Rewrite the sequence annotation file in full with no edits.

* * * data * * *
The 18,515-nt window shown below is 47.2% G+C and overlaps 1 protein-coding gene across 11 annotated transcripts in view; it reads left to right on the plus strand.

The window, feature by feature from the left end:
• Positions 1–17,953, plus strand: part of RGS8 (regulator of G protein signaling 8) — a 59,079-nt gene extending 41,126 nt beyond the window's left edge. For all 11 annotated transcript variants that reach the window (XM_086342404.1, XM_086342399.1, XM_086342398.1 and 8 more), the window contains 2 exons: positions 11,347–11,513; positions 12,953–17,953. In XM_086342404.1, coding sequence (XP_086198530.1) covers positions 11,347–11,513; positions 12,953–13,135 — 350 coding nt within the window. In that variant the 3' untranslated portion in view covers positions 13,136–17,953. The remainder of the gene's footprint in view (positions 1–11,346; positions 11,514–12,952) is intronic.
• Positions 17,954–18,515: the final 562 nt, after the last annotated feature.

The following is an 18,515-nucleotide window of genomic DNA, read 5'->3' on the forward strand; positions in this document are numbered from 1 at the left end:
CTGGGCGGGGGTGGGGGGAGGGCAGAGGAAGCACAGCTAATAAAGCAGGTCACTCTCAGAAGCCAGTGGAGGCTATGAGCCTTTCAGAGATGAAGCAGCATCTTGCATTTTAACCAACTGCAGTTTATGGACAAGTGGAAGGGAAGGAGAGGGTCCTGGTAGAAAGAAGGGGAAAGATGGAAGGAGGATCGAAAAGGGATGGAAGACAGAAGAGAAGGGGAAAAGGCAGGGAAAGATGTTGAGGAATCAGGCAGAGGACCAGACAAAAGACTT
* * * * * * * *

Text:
The 18,515-nt window shown below is 47.2% G+C and overlaps 1 protein-coding gene across 11 annotated transcripts in view; it reads left to right on the plus strand.

The window, feature by feature from the left end:
• Positions 1–17,953, plus strand: part of RGS8 (regulator of G protein signaling 8) — a 59,079-nt gene extending 41,126 nt beyond the window's left edge. For all 11 annotated transcript variants that reach the window (XM_086342404.1, XM_086342399.1, XM_086342398.1 and 8 more), the window contains 2 exons: positions 11,347–11,513; positions 12,953–17,953. In XM_086342404.1, coding sequence (XP_086198530.1) covers positions 11,347–11,513; positions 12,953–13,135 — 350 coding nt within the window. In that variant the 3' untranslated portion in view covers positions 13,136–17,953. The remainder of the gene's footprint in view (positions 1–11,346; positions 11,514–12,952) is intronic.
• Positions 17,954–18,515: the final 562 nt, after the last annotated feature.

The following is an 18,515-nucleotide window of genomic DNA, read 5'->3' on the forward strand; positions in this document are numbered from 1 at the left end:
CTGGGCGGGGGTGGGGGGAGGGCAGAGGAAGCACAGCTAATAAAGCAGGTCACTCTCAGAAGCCAGTGGAGGCTATGAGCCTTTCAGAGATGAAGCAGCATCTTGCATTTTAACCAACTGCAGTTTATGGACAAGTGGAAGGGAAGGAGAGGGTCCTGGTAGAAAGAAGGGGAAAGATGGAAGGAGGATCGAAAAGGGATGGAAGACAGAAGAGAAGGGGAAAAGGCAGGGAAAGATGTTGAGGAATCAGGCAGAGGACCAGACAAAAGACTT